Public health officials bracing for a potential onslaught of coronavirus cases when summer fades in the U.S. and Europe are getting a real-time window into what the cooler weather may bring. And it’s alarming.
Deep into the Southern Hemisphere winter, Australia’s second-most populous city Melbourne is experiencing a virus resurgence that dwarfs its first outbreak back in March. The state of Victoria on Thursday reported a high of 723 new infections — nearly 200 more than its previous record set a few days earlier.
The surge epitomizes a disturbing pattern: that subsequent COVID-19 waves can be worse than the first, particularly when the conditions — like people sheltering from colder weather in enclosed spaces — are ripe for transmission. Epidemiologists, who have warned about a possible autumn resurgence in the Northern Hemisphere, are closely watching the situation in Australia.
“The whole international community and WHO has been nervous,” said Linfa Wang, director of the program in emerging infectious diseases at the Duke-NUS Medical School in Singapore. “We always said the world will be watching very closely what happens in New Zealand and Australia in the Southern Hemisphere.”
Melbourne, a city of 5 million in Australia’s southeast, locked down for a second time more than three weeks ago. While the new lockdown was set at six weeks then, it may be extended and Victoria’s Premier Dan Andrews said Thursday the regional center of Geelong, an hour southwest of Melbourne, will have curbs on home visitors.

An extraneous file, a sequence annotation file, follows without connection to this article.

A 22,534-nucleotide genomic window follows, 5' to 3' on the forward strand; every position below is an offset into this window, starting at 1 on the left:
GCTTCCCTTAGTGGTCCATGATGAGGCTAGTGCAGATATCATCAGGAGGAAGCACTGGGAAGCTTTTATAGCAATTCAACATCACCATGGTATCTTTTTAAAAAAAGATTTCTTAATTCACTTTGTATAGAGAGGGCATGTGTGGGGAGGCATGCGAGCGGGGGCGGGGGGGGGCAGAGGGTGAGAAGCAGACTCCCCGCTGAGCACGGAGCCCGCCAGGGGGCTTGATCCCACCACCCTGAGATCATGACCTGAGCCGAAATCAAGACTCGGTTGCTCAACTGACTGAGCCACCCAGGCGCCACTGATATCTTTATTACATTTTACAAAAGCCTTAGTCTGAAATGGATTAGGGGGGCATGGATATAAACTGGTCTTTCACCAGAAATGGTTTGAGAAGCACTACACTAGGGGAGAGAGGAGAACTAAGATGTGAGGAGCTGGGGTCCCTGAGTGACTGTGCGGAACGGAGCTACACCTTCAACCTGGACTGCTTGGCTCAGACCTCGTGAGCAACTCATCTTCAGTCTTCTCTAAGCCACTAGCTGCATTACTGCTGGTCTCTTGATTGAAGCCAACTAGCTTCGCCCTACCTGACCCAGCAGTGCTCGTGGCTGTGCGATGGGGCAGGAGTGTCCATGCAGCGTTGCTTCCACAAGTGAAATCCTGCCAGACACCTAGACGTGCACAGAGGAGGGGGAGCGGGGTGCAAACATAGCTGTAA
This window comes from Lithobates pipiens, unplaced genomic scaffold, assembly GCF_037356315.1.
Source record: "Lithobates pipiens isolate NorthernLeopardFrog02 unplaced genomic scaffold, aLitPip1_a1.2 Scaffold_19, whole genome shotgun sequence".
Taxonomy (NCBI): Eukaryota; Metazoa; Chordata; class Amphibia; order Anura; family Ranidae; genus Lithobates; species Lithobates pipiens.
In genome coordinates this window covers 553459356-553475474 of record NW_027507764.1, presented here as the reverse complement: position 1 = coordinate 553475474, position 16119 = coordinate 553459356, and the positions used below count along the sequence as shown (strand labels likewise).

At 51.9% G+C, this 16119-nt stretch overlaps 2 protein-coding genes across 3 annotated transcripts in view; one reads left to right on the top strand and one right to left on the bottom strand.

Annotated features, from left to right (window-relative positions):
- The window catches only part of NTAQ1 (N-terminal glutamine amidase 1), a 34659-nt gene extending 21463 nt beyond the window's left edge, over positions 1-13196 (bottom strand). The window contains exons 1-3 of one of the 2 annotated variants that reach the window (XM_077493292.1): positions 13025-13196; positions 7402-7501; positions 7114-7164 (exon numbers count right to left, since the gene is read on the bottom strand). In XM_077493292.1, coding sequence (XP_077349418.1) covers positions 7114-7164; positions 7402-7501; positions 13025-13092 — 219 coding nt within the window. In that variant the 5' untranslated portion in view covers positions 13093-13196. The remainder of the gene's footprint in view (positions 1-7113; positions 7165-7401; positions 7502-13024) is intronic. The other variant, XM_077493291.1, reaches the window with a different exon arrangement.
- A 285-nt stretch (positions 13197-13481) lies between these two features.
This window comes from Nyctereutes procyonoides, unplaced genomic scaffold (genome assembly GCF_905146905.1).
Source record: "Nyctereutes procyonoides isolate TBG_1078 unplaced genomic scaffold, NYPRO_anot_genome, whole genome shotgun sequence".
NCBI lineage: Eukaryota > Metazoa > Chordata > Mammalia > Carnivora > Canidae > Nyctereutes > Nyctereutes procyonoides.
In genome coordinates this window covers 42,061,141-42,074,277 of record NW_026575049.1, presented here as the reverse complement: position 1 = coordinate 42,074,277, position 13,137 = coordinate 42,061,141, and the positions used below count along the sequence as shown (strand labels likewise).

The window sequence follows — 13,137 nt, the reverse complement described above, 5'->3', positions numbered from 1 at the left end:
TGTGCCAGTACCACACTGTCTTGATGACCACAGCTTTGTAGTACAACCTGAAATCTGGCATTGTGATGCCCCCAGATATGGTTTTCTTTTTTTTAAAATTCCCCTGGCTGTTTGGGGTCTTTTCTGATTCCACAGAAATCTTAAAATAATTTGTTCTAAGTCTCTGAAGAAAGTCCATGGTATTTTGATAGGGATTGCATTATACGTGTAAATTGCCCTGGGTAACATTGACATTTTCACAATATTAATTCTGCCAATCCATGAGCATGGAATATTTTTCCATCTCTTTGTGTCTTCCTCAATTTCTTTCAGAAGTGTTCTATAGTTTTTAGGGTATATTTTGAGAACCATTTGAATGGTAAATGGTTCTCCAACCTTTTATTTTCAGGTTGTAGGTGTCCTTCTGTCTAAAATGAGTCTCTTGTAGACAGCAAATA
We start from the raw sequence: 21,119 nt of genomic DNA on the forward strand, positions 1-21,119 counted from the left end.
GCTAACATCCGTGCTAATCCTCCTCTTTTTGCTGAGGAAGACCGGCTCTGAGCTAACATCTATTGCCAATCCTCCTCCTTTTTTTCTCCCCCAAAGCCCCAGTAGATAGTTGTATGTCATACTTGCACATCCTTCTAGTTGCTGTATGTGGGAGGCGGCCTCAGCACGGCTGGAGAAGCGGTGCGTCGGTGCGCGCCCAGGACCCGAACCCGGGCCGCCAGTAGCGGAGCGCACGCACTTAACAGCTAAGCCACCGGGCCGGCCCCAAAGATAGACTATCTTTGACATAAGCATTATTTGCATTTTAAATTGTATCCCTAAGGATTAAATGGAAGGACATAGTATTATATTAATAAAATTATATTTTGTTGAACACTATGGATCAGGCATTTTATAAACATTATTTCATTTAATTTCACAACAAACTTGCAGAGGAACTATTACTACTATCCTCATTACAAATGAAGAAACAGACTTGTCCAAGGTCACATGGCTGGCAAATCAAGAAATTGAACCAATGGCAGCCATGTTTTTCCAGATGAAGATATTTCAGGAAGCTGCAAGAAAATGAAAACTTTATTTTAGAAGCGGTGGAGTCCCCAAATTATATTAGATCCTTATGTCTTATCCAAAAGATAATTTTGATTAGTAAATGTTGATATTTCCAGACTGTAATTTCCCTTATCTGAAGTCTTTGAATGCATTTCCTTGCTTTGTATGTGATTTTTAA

Missteps in Victoria’s quarantine process and communication failures helped spark the second outbreak. But this time around, the virus appears to be more deeply seeded. Despite the lockdown and a scaled-up testing drive, cases have soared in the hundreds for nearly a month during the Victorian midwinter, where the average daytime temperature is 13.5 degrees Celsius (56 degrees Fahrenheit) in July.
With more than 10,000 cases, Victoria now accounts for more than 60% of Australia’s total, shooting past the more populous Sydney, where winter temperatures are warmer and which, until a few weeks ago, had the most infections in the country.
“That just illustrates how contagious, how infectious this is,” said Thomas File, an infectious diseases physician in Akron, Ohio, and president of the Infectious Diseases Society of America, in an interview. “And that’s what’s so different about this particular virus.”
While experts have debated the precise impact of temperature on the coronavirus, Australia is providing an early glimpse of what may await northern countries after September. Many believe the pathogen will follow the pattern of seasonal flu, which tends to flare in winter and recede as spring arrives.
“Many respiratory viruses just by experience have a seasonality component when the weather is drier, cooler, more people indoors — they do a better job of transmitting from one person to another,” said Harvey V. Fineberg, president of the Gordon and Betty Moore Foundation who chairs an independent panel of experts advising the White House. “The incidence of infection tends to go up in the winter months when you’re far from the equator.”
As more signs point to a worsening outlook come winter in the Northern Hemisphere, health experts are urging greater efforts to suppress community transmission before the cooler weather arrives.
“If you lift restrictions while the virus is circulating, then you’ll have problems,” Stephen Duckett, health program director at the Grattan Institute think tank and former Secretary of the Australian Health Department.
©2020 Bloomberg L.P.